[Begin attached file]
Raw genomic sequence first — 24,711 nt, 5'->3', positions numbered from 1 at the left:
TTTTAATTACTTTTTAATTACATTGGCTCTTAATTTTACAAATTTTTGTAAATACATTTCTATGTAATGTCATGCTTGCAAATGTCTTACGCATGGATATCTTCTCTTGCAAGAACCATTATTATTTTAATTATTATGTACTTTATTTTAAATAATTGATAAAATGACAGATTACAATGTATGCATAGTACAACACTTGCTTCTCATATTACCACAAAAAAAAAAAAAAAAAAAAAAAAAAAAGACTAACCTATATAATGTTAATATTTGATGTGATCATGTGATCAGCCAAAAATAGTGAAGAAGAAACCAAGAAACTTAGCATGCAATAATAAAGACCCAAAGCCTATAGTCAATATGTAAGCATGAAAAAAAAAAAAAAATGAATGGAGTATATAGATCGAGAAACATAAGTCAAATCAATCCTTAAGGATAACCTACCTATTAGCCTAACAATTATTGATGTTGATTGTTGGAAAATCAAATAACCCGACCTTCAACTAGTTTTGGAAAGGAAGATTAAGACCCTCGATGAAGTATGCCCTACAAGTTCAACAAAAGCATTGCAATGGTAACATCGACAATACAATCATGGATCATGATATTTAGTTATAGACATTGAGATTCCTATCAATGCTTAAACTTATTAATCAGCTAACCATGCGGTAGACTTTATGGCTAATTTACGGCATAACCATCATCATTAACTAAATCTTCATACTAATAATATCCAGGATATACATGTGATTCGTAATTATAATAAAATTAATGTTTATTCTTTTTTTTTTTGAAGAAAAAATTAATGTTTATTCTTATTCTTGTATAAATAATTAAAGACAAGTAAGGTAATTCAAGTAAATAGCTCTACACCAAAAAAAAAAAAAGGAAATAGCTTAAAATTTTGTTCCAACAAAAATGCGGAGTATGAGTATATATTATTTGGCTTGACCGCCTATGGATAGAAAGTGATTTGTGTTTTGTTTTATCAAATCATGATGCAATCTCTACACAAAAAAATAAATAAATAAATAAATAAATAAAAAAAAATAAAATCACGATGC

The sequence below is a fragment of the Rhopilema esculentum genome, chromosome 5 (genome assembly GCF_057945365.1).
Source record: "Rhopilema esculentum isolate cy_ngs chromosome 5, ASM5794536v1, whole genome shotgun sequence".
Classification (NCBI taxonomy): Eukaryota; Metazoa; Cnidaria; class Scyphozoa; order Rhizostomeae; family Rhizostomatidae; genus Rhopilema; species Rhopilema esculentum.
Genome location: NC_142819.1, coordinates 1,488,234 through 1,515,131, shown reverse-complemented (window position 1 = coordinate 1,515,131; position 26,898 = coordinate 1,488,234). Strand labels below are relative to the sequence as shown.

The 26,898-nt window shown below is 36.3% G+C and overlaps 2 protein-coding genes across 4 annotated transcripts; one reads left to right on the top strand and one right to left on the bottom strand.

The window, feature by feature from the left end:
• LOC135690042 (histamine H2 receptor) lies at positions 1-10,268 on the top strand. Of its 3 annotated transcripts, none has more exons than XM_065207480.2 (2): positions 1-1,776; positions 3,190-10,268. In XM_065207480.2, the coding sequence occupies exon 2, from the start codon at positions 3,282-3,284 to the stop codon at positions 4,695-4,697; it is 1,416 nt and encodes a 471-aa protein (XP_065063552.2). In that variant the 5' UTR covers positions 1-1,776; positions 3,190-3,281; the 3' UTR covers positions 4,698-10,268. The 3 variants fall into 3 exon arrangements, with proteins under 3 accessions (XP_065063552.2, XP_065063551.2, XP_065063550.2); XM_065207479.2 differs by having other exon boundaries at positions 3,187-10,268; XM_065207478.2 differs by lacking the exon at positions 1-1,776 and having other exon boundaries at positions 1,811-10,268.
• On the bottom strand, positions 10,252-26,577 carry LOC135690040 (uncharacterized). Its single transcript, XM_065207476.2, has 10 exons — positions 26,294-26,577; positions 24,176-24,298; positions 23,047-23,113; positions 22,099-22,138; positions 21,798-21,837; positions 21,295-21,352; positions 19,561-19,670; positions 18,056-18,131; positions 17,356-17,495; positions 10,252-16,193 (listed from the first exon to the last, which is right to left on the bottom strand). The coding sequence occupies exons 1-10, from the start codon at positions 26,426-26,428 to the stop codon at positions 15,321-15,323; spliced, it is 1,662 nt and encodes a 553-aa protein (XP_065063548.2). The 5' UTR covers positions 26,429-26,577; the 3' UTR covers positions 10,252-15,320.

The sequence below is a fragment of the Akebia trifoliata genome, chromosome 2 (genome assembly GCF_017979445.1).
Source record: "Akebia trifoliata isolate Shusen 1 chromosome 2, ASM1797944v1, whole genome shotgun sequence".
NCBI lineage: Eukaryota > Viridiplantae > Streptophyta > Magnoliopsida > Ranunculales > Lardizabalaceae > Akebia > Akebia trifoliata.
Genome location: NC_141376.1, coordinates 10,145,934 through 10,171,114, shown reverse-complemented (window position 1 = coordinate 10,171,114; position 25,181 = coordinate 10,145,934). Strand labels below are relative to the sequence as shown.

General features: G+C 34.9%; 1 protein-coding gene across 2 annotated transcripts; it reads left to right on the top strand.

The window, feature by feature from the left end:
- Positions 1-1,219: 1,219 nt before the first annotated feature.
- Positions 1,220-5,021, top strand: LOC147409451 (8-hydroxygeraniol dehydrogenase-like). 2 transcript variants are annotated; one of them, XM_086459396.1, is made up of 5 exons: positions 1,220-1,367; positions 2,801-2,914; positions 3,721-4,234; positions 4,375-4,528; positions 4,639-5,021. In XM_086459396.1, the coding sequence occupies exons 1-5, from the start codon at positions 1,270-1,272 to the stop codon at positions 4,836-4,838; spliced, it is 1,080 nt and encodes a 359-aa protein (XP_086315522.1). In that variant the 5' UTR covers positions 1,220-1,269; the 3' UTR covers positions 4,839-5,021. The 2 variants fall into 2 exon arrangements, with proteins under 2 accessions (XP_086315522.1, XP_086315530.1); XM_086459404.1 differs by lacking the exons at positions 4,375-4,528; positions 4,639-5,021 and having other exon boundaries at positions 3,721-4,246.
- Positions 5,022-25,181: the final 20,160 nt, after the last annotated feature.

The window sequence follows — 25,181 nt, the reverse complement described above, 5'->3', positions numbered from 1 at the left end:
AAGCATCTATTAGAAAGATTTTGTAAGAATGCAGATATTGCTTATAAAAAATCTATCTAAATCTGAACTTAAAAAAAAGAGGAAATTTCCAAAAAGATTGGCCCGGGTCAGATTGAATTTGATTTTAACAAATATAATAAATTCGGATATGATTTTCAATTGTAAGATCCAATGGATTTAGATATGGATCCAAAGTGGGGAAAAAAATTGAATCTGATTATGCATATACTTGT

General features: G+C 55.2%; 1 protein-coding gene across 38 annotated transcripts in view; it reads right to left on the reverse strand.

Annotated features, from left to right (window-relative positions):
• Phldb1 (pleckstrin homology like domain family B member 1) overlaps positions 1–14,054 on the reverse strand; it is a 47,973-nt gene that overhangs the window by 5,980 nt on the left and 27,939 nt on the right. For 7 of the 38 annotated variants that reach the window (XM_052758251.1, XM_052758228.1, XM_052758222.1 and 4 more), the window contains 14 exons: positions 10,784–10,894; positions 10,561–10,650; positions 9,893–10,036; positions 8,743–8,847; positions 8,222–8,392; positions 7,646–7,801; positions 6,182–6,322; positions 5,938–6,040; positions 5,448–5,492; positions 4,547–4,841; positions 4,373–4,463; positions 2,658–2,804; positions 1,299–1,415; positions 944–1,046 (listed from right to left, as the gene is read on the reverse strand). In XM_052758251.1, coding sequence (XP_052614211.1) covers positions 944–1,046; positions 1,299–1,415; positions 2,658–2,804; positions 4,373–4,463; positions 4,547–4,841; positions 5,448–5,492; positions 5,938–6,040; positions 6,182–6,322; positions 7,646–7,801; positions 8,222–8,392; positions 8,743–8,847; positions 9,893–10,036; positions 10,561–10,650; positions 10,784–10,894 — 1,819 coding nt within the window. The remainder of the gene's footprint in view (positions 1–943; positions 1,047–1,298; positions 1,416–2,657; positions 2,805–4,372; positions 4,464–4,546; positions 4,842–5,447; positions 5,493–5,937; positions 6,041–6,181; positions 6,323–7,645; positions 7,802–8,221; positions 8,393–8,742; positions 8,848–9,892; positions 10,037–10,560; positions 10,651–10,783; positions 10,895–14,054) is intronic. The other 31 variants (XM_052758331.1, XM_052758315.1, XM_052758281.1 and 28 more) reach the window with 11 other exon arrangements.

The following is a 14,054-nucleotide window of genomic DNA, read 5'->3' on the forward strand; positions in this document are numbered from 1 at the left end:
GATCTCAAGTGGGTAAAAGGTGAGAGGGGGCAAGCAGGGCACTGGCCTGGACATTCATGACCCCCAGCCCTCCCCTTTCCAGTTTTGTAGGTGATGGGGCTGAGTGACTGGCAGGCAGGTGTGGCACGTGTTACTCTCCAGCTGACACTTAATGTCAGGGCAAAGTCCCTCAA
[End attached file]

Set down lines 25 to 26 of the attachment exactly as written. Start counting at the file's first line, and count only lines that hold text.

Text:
The following is a 14,054-nucleotide window of genomic DNA, read 5'->3' on the forward strand; positions in this document are numbered from 1 at the left end:
GATCTCAAGTGGGTAAAAGGTGAGAGGGGGCAAGCAGGGCACTGGCCTGGACATTCATGACCCCCAGCCCTCCCCTTTCCAGTTTTGTAGGTGATGGGGCTGAGTGACTGGCAGGCAGGTGTGGCACGTGTTACTCTCCAGCTGACACTTAATGTCAGGGCAAAGTCCCTCAA